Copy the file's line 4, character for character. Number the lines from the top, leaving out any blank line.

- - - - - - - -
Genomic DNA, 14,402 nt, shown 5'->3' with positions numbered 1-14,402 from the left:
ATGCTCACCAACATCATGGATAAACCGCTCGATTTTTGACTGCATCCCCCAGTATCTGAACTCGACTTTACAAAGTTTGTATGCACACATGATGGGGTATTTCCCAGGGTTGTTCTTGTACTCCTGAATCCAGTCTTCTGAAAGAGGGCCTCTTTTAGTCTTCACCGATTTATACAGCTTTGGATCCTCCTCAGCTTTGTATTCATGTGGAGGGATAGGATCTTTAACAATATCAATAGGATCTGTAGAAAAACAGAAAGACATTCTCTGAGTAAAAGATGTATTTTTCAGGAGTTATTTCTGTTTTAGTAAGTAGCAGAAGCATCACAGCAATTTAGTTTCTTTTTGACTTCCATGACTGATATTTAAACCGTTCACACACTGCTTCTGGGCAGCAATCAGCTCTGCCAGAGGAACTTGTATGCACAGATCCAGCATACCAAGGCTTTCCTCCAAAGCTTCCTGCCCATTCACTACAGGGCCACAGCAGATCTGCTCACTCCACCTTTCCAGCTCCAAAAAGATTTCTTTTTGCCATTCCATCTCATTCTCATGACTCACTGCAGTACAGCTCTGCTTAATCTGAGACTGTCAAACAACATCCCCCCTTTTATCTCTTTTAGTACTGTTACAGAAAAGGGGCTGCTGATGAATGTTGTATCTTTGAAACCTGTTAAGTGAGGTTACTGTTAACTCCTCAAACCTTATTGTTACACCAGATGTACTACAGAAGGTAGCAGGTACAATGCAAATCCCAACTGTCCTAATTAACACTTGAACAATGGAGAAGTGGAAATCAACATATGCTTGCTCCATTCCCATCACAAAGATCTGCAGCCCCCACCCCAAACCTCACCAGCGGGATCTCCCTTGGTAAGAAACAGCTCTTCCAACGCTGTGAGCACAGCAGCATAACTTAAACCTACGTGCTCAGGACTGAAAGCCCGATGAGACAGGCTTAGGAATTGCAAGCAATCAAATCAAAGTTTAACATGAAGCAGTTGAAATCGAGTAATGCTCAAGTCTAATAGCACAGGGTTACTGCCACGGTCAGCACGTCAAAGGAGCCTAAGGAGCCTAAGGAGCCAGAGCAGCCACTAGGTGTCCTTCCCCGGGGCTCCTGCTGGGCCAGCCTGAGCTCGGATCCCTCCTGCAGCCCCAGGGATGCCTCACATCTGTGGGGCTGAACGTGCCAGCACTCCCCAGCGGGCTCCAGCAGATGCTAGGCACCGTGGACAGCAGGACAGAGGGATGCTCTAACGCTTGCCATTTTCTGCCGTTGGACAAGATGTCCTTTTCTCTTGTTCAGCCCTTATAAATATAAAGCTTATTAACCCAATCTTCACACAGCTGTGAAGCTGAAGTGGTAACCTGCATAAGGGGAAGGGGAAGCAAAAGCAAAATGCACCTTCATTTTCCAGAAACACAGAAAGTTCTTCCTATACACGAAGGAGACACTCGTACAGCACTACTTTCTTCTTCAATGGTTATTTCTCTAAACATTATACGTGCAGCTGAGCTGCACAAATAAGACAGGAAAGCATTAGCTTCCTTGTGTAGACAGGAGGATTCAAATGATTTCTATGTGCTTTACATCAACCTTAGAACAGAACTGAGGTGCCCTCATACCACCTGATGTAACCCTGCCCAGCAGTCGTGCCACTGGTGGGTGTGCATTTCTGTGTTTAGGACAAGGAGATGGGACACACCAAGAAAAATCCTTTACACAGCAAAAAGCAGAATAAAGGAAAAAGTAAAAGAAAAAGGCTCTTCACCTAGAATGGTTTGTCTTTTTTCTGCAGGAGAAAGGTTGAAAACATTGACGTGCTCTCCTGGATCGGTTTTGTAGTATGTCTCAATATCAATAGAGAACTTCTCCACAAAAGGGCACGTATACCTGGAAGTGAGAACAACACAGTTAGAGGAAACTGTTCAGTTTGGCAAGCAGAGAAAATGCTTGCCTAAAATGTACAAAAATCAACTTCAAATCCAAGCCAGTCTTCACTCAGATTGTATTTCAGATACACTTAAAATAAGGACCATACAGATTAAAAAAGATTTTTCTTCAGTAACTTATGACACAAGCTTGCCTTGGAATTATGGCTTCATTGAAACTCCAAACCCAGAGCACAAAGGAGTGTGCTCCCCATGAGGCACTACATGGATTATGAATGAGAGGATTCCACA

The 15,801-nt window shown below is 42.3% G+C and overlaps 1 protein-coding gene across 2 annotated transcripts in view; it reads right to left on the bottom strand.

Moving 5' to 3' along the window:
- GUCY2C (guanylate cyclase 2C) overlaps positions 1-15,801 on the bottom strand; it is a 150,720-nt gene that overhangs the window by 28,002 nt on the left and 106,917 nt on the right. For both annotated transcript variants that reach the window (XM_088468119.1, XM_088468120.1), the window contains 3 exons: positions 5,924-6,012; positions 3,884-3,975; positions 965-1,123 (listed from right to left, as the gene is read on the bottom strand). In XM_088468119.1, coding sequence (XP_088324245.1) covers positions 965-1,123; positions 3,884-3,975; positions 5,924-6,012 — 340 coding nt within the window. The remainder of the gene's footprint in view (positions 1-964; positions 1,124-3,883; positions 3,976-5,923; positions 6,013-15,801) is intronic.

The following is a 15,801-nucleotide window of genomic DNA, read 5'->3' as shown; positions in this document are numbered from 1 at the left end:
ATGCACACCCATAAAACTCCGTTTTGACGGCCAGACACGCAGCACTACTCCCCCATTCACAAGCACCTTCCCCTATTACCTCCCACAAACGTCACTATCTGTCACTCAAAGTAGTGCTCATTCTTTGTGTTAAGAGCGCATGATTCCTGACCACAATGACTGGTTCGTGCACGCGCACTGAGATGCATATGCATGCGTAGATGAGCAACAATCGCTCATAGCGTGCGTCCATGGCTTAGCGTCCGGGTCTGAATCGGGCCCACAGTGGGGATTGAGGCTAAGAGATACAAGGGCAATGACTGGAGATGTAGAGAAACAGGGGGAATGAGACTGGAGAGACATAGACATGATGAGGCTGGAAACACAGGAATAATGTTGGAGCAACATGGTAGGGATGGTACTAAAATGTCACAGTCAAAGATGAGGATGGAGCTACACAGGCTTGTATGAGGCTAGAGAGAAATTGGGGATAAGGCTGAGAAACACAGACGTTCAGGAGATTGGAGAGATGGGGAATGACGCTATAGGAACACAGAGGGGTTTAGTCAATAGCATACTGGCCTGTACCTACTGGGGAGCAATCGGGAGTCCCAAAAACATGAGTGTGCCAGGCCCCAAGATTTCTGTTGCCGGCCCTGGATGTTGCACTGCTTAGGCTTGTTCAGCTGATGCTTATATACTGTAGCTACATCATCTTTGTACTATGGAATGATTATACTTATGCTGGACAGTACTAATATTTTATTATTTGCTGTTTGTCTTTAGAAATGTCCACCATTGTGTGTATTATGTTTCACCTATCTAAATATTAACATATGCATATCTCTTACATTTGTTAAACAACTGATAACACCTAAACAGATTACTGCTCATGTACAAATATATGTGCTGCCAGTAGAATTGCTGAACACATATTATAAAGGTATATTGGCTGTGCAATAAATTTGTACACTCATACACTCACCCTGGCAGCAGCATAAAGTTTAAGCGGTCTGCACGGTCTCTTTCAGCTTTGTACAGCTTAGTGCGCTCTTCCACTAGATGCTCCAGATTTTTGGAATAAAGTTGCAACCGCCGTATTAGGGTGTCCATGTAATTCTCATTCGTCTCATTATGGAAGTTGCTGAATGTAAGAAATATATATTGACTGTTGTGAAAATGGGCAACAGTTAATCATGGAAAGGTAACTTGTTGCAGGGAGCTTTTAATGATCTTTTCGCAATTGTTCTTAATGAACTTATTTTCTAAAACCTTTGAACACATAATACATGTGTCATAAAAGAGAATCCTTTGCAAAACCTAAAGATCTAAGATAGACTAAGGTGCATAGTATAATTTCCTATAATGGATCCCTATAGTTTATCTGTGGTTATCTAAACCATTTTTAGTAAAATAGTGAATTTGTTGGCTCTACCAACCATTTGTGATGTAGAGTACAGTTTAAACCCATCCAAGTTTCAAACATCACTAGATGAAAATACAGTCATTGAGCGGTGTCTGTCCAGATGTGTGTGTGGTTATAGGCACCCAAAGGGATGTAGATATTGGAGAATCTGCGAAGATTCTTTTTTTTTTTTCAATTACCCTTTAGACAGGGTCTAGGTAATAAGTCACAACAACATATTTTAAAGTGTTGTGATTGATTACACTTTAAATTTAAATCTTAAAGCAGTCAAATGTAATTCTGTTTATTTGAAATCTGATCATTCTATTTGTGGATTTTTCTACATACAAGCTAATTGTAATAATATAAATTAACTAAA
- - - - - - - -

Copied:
Moving 5' to 3' along the window: